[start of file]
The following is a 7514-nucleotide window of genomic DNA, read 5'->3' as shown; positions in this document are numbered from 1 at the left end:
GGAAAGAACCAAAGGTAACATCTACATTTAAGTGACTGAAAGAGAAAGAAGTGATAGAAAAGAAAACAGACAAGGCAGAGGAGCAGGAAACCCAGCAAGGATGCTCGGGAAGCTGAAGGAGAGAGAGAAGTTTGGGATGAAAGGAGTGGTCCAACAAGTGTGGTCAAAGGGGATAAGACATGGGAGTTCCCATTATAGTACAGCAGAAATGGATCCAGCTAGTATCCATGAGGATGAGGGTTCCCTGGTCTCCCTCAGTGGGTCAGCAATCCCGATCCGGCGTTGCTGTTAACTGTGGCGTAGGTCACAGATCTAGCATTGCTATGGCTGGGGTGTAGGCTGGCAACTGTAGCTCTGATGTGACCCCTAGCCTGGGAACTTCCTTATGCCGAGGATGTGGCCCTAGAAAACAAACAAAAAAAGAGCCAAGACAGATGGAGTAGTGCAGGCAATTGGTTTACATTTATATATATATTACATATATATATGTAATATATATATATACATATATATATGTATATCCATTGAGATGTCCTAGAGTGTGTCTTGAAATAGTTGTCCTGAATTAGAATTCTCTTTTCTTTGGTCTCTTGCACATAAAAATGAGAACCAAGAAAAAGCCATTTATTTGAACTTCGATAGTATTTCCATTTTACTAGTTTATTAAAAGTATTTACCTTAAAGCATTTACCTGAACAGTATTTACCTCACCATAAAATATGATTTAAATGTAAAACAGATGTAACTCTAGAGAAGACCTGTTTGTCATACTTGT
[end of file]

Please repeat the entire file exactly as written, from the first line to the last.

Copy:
The following is a 7514-nucleotide window of genomic DNA, read 5'->3' as shown; positions in this document are numbered from 1 at the left end:
GGAAAGAACCAAAGGTAACATCTACATTTAAGTGACTGAAAGAGAAAGAAGTGATAGAAAAGAAAACAGACAAGGCAGAGGAGCAGGAAACCCAGCAAGGATGCTCGGGAAGCTGAAGGAGAGAGAGAAGTTTGGGATGAAAGGAGTGGTCCAACAAGTGTGGTCAAAGGGGATAAGACATGGGAGTTCCCATTATAGTACAGCAGAAATGGATCCAGCTAGTATCCATGAGGATGAGGGTTCCCTGGTCTCCCTCAGTGGGTCAGCAATCCCGATCCGGCGTTGCTGTTAACTGTGGCGTAGGTCACAGATCTAGCATTGCTATGGCTGGGGTGTAGGCTGGCAACTGTAGCTCTGATGTGACCCCTAGCCTGGGAACTTCCTTATGCCGAGGATGTGGCCCTAGAAAACAAACAAAAAAAGAGCCAAGACAGATGGAGTAGTGCAGGCAATTGGTTTACATTTATATATATATTACATATATATATGTAATATATATATATACATATATATATGTATATCCATTGAGATGTCCTAGAGTGTGTCTTGAAATAGTTGTCCTGAATTAGAATTCTCTTTTCTTTGGTCTCTTGCACATAAAAATGAGAACCAAGAAAAAGCCATTTATTTGAACTTCGATAGTATTTCCATTTTACTAGTTTATTAAAAGTATTTACCTTAAAGCATTTACCTGAACAGTATTTACCTCACCATAAAATATGATTTAAATGTAAAACAGATGTAACTCTAGAGAAGACCTGTTTGTCATACTTGT